The world's most famous dinosaur, A T. rex Named Sue, will soon roam the Museum of Natural History in Halifax.
It is the first Canadian museum to host the exhibition, Jan. 15 - May 8, which showcases the most complete tyrannosaurus rex skeleton ever discovered. More than 10 million people have seen Sue during the tour, which has visited museums all over the world, most recently in Kuwait.
"The Museum of Natural History is very pleased and excited to host Sue in Halifax," said Janet Maltby, museum manager. "Sue represents one of the most important finds in paleontology and to be the first in Canada to host this exhibit is very special."
The centerpiece of A T. rex Named Sue is a fully articulated cast skeleton of the original. At 42 feet long and 12 feet high at the hips, Sue is an amazing specimen. Interactive displays will illustrate Sue's vision, smell, diet and movement. A dig pit will allow young visitors to dig for fossils and make their own discoveries.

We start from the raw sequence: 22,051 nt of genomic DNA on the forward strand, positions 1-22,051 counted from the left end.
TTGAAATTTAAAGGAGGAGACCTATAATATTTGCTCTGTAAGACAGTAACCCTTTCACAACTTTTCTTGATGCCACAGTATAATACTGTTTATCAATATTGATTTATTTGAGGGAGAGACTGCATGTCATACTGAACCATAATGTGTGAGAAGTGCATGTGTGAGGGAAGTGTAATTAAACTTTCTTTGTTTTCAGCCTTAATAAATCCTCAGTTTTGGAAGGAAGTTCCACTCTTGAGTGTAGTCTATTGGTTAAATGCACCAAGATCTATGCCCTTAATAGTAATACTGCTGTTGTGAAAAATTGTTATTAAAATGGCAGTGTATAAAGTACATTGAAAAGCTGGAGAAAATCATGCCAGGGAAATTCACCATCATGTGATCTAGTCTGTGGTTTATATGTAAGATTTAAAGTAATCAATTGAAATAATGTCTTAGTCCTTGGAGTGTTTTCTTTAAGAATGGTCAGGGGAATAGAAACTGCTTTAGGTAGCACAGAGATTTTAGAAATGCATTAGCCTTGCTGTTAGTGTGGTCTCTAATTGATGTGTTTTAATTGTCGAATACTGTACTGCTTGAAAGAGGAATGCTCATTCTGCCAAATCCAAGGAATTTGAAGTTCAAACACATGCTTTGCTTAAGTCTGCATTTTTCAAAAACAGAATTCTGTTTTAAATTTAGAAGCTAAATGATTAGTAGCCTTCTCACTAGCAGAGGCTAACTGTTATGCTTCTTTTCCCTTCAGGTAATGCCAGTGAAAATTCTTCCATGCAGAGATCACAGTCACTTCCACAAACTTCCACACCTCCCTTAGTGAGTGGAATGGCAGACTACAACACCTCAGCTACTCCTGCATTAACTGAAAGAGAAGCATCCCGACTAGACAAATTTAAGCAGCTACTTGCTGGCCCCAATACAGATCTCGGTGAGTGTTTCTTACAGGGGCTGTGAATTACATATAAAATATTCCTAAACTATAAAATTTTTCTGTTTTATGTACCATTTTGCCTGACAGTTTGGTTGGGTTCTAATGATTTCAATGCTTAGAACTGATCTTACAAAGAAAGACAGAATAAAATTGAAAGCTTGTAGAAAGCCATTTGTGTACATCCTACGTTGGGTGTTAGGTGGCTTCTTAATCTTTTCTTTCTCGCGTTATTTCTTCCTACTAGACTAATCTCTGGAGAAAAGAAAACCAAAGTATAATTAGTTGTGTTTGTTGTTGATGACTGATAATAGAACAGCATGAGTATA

Sue is named for Sue Hendrickson, who discovered the dinosaur remains in South Dakota during the summer of 1990 on a fossil hunting trip. The Field Museum in Chicago purchased Sue for $8.4 million and spent more than 30,000 hours preparing the skeleton. After the bones were prepared, The Field Museum made an exact, fully articulated replica that travels the world.
A T. rex Named Sue joins previously announced exhibits Netukulimk and Science on Sphere making 2011 one of the biggest exhibition years in the museum's history. Netukulimk looks at our relationship with the forest and opens June 3. Science On a Sphere is an exhibit that uses video projection to display planetary data onto a six foot diameter globe. Science On a Sphere opens for the first time in Canada on July 1.
For more information call 902-424-7353 or visit nature.museum.gov.ns.ca
FOR BROADCAST USE:
The world's most famous dinosaur will soon roam the Museum
of Natural History in Halifax.
The museum is hosting A T. rex Named Sue, from January to
The exhibit showcases a replica of the most complete
tyrannosaurus rex skeleton ever discovered. It is the first time
the exhibit has been displayed in Canada.
For more information call the museum or visit its website.
Media Contact: Jeff Gray
Museum of Natural History